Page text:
More and more European settlers arrived with the “tobacco fever”, developing hundreds of plantations along every navigable river. In 1644, in desperation Chief Opchanacanough, after a decade of peace, initiated the Third Anglo-Powhatan War (below). At ninety-five years of age, he was captured during an attack and imprisoned, and later shot in the back by one of his English guards and killed.

              A pleasant meal ruined by the arrival of the Jamestown colony’s neighbours.

In 1699, Jamestown was renamed Williamsburg, after King William III.

Today, the huge 301-acre historic settlement has been reconstructed as a tourist attraction—the Colonial Williamsburg Visitor Centre—on the James River, along with full-scale reproductions of the original three transport ships. It is the largest interactive history museum in the US, with fireworks, theatrical programs and costumed British and Powhatan entertainers who speak in period English and native dialects.

Ellie Harrison, of Radiotimes, wrote:

Many of the people who work there also live there, meaning their whole lives exist in the time warp. Just outside the walls of Colonial Williamsburg are a Hooters, a Denny’s, and multiple breweries. Seeing the contrast makes for a surreal but evocative experience … the superintendent of historic Jamestown today is female, Kym Hall … four centuries after maids were sent to make wives, a woman is now in charge.

In 1907, Pocahontas became the first Native American to be honoured on a US postage stamp. In 2015 the Pamunkey became the first federally recognised tribe in Virginia.

The town of King William (population 252), forty-two miles away from Colonial Williamsburg, is the site of the Pamunkey Indian Reservation, occupying 1200 acres, with almost a third of it wetlands. Thirty-four families live there but many tribal elders choose to live in neighbouring towns. The remains of Chief Powhatan, and his brother, Opechancanough, are buried on the reservation.

2 thoughts on “Jamestown: Where the Empire Began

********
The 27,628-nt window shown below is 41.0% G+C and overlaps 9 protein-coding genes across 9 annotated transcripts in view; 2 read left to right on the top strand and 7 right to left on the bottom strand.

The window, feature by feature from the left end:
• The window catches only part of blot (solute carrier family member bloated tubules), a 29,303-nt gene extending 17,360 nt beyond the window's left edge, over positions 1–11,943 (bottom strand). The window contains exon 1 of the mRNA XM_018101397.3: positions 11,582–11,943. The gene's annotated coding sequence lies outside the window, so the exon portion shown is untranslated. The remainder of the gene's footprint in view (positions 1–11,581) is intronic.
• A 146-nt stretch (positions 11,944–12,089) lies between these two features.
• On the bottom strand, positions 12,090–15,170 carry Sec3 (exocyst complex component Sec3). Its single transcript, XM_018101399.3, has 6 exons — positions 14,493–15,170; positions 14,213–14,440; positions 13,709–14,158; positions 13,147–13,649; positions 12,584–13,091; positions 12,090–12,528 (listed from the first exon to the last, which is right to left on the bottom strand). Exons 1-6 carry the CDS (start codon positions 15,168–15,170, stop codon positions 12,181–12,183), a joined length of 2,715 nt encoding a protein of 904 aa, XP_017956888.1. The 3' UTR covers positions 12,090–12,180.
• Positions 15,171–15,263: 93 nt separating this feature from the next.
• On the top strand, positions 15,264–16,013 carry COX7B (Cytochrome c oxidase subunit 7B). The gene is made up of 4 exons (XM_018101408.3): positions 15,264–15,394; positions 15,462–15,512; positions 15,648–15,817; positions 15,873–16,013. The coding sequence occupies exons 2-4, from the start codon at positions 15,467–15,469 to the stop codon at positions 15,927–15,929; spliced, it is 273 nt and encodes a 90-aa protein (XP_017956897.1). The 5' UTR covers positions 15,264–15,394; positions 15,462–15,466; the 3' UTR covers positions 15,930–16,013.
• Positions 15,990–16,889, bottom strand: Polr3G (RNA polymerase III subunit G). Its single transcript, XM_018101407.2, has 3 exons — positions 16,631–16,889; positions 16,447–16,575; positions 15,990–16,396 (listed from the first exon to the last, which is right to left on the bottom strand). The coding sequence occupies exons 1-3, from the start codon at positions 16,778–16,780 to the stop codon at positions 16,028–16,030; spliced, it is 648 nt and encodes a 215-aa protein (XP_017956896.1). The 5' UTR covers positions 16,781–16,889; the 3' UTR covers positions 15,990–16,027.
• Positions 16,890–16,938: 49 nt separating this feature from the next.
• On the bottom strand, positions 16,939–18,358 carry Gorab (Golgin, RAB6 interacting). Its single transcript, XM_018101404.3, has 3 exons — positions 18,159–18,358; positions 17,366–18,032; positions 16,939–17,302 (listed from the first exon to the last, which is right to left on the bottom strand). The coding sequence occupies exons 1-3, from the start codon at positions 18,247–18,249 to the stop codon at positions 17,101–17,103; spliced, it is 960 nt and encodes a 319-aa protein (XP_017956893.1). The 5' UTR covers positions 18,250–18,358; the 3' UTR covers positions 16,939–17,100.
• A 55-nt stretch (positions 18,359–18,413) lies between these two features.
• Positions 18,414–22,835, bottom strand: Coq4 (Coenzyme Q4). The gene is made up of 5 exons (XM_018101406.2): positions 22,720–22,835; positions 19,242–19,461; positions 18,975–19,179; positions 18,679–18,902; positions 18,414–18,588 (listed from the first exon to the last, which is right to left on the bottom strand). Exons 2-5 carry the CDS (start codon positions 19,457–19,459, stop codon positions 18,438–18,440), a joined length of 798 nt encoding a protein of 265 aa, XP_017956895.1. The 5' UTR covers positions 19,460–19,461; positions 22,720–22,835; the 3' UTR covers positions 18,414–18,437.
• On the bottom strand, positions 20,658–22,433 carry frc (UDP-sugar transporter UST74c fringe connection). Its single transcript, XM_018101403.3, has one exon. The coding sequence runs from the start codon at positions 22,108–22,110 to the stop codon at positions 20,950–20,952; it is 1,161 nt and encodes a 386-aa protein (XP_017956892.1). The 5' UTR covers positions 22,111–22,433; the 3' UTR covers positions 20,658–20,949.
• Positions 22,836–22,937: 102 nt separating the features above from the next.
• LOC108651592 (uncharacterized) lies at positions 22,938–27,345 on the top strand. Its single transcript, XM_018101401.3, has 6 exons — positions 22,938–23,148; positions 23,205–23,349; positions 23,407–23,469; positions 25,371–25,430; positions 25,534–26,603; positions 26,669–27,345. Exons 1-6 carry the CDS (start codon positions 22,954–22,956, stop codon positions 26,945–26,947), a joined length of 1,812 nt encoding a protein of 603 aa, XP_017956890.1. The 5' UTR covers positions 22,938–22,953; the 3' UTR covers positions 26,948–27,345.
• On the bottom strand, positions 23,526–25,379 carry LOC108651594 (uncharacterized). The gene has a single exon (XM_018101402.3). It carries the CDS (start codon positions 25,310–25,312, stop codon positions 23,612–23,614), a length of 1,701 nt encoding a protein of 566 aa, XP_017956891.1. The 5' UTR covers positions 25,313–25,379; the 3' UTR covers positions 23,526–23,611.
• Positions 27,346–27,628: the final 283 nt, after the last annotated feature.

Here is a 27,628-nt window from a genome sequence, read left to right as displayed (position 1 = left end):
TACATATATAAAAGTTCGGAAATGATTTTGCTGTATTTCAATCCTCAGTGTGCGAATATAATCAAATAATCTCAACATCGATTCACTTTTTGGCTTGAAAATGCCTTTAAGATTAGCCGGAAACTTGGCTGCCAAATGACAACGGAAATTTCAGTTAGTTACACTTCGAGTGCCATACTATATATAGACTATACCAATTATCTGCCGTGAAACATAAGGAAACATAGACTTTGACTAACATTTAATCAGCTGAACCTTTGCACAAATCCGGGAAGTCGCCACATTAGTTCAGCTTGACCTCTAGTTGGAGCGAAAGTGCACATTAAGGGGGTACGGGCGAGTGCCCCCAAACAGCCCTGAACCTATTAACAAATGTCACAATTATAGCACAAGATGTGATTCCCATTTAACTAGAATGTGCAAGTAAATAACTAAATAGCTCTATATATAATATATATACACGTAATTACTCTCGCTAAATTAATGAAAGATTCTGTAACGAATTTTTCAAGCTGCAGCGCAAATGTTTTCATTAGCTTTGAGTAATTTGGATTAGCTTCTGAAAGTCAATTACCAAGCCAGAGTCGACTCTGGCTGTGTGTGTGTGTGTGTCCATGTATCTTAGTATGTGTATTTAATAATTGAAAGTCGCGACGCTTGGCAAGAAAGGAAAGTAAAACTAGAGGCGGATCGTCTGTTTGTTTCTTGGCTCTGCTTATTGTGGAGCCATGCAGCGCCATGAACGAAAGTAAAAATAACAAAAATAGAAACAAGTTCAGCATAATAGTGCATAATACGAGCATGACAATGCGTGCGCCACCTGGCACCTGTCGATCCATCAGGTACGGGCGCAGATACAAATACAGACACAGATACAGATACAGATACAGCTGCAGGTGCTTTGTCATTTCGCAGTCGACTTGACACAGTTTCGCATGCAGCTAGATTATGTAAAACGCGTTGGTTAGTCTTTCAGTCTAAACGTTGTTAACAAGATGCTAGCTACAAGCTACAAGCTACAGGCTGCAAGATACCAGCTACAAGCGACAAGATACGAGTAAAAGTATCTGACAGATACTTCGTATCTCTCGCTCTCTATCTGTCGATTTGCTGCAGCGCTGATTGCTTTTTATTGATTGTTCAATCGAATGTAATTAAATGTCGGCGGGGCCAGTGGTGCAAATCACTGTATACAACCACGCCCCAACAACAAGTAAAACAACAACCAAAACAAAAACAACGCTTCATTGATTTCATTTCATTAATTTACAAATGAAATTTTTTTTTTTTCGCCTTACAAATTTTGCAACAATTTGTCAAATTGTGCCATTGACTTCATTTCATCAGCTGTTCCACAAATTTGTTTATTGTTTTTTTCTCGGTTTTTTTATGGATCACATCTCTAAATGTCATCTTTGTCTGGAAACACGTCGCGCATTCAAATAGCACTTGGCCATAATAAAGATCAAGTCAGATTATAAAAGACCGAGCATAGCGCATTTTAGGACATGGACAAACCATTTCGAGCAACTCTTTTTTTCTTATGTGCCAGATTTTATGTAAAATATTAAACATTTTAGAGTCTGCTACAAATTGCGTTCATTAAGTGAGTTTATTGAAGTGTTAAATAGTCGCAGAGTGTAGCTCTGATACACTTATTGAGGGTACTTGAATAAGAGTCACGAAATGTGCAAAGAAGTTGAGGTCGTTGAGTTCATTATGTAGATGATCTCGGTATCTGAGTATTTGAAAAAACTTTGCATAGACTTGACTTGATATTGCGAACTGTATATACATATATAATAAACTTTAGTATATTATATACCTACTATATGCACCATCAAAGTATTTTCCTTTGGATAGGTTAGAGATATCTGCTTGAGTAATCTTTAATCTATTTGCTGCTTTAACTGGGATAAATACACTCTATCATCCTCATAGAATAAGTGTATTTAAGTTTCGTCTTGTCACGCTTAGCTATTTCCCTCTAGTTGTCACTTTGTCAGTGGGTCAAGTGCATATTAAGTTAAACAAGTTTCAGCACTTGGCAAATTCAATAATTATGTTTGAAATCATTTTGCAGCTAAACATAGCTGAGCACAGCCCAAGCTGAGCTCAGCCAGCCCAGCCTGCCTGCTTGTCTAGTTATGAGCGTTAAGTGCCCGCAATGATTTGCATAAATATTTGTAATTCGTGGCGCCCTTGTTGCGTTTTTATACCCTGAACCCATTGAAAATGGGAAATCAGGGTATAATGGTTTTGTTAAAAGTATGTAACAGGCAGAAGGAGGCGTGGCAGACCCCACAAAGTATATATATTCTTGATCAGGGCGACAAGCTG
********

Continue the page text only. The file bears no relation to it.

• rosross says:

    Jamestown, the television series is so bad it is cringe-makingly impossible to watch. As yet another ‘retrofit’ of modern attitudes, beliefs, values, it destroys any historical credibility it might have wanted to have. Any reading of the history of this settlement and the times, makes the television show a joke. Just as fast-food is not and never will be haute cuisines, but both are food, well, of sorts, so Jamestown as history is meagre, mediocre and lacking in any kind of intelligent ‘nutrition.’

  • pgang says:

    ‘Jamestown tells the personal stories of three women …”
    That’s all I needed to know.
    By the way if you want to see some truly terrible movie making watch ‘How it Ends’ on Netflix. I think my favourite woke part was the inclusion of an American Indian woman (or whatever they’re called now) for no narrative purpose other than to make a comment about the evils of white settlement. Once that had been done she was simply discarded from the story.
    I am guessing from rosross’ comment and the above reviews that Jamestown is produced in a similar manner.
    One of these days I’m going to buy a video camera and travel around Australia making YouTube historical docos about this nation. Such a rich history, so utterly ignored by the morons looking after our entertainment.